“If Covid-19 precautionary measures could be practised in such an environment, the ZHRC is of the view that by-elections could in the same spirit, proceed as they are polling station-based.”
Sibanda, the recalled Binga North lawmaker also said while the absence of an MP in the area was a violation of citizens’ rights, it was also affecting their day to day living.
“As much as the duties of a Member of Parliament are legislative, representative and oversight, in terms of the constituency itself there are day to day issues that happen in the constituency which affect communities, not an individual but as a whole, collective and which things are from time to time would want that oversight role of the Member of Parliament to be done at a constituency level and not at a national level,” said Sibanda.
“I will give you an example of some of the activities that have happened so far is that we have seen food distribution being abused in certain wards and we are talking about the food that is actually coming from the social welfare, which is a government department. It is the duty of the Member of Parliament to oversee that kind of thing. We have seen also complaints about the slow pace at which identity documents are being processed in the district. We have experienced also a serious shortage of electricity, serious shortage of water. Fishermen in my constituency have experienced a hike in tariffs that they are supposed to pay to a government department. My hands are tied.”
He added that if the government was indeed convinced that the existing parliamentary vacancies were lawfully created, they should also lawfully call for the filling in terms of the law.
“In terms of the law it should have been done in 90 days,” he explained.
“Those 90 days have long expired. It is an illegality that continues to happen each and every day and apparently we do not seem to be doing anything about it. I am however aware that there is a case whose judgement was reserved in the High Court, where someone had applied, I think it was an organisation, I think it was ERC that had applied to the Court to say that ZEC is wrong by suspending the holding of elections. We are waiting for that judgment.”
Sibanda said while the rights of voters in the constituency and others were being trampled upon in the current circumstances, his right to contest in the polls was also being violated by the government of the day.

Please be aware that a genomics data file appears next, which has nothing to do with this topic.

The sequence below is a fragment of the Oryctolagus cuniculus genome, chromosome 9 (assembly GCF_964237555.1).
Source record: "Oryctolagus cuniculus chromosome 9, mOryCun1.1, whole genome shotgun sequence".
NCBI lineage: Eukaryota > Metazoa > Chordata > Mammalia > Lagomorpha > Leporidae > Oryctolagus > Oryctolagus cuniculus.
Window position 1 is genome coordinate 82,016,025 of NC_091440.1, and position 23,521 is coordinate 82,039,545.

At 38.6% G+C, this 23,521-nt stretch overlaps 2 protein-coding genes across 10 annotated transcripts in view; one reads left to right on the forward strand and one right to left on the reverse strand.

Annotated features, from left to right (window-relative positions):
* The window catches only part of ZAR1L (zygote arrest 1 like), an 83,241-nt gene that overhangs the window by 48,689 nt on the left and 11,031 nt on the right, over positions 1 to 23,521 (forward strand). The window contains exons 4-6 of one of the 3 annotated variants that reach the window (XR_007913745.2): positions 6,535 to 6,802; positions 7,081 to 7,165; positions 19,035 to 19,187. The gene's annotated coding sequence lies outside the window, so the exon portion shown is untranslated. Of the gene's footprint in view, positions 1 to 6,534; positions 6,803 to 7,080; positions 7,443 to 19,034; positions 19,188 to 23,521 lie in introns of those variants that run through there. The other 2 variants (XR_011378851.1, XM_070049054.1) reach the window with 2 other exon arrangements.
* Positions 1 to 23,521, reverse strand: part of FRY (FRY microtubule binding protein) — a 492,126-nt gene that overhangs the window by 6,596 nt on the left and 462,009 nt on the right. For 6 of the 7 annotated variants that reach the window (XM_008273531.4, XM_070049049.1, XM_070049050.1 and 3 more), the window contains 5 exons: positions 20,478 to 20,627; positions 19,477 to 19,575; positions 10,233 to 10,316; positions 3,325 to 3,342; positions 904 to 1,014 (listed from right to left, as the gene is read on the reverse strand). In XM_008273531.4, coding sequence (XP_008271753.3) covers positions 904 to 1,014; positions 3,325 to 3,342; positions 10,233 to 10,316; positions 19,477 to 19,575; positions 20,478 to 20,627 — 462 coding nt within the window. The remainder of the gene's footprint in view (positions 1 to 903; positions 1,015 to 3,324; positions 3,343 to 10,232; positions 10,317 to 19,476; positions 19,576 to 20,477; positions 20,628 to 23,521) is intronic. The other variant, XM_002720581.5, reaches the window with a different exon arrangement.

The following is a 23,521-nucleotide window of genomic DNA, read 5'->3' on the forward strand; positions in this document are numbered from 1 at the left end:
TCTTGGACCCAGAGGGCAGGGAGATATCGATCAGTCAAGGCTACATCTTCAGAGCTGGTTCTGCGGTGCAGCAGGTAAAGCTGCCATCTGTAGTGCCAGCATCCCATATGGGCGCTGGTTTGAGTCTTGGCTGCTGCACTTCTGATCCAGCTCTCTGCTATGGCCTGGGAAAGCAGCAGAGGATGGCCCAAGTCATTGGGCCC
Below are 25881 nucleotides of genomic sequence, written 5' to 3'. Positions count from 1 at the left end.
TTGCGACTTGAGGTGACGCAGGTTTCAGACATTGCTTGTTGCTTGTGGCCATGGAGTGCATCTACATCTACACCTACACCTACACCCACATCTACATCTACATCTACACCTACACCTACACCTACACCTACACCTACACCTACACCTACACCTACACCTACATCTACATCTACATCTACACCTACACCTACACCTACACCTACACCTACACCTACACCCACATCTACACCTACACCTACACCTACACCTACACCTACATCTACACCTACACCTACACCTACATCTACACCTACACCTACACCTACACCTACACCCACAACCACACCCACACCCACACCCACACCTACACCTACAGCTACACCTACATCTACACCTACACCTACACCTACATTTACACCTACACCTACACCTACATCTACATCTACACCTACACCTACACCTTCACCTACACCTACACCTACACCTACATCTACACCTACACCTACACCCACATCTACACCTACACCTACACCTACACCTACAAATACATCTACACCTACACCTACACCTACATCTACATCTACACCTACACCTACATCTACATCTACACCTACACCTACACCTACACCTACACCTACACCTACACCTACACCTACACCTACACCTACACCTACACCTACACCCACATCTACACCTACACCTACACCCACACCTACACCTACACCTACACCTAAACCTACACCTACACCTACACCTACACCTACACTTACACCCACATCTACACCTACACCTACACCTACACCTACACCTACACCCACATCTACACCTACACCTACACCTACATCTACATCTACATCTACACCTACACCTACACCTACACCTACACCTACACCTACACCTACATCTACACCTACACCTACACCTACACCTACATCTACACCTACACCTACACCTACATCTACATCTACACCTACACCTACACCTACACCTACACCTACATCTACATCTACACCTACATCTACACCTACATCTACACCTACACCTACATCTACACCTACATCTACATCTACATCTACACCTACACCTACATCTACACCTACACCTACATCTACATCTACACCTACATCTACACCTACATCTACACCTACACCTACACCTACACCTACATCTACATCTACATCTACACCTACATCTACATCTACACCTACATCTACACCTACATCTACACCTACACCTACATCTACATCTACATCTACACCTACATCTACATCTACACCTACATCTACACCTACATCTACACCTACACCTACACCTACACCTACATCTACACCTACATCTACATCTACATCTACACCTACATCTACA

“Basically, that right to be represented is a political right and that right is being violated by the failure to hold elections according to the Constitution,” said Sibanda.
“I also have my right to contest again in that election at least within 90 days and that right is continuously being violated. It is not only my right but the right of others as well who would want to contest in that election.”
Matabeleland Institute for Human Rights (MIHR) coordinator, Khumbulani Maphosa, said the recall of MPs goes beyond affecting the enjoyment of political rights by citizens.
“It affects all the rights that are fulfilled and protected through democratic kind of representative democracy,” said Maphosa.
“This does not affect Binga North alone. It affects all communities that have legislators and councillors that were recalled. People have a right to development at any level. The Constitution of Zimbabwe also grants us the freedom of expression and that expression, we express it through our representative leaders also. Now if you no longer have a representative leader because of recalls then that means your right is being violated.”
He, however, said it was unfair to apportion all the blame on the government.
“I think it’s unfair to only blame the government for it because the first people that violated their rights is the political party of which the MP belongs to because when that political party recalled the MP, did they consult the locals? They did not. Did they look at the issue of by-elections, to say, will the by-elections be held in the Covid-19 environment? It is their political party that violated their rights first.”
He said the government’s fault lies in the failure to facilitate the holding of by-elections.
“But the government will tell you that they are doing it for national safety because of Covid since gatherings are banned; we all see it,” he said.
“That political party is the one which has to be blamed more because they had other means of resolving the issue. If they had a disagreement with Sibanda they could have solved that in other ways without recalling.
He said it was regrettable that: “For every measure that is there, it is the ordinary citizen that suffers.”
“That’s the truth of the matter and unfortunately as long as by-elections remain banned the only thing that could be the way forward is for the people to lobby the political party that they voted for in 2018 to reinstate the recalled,” he added.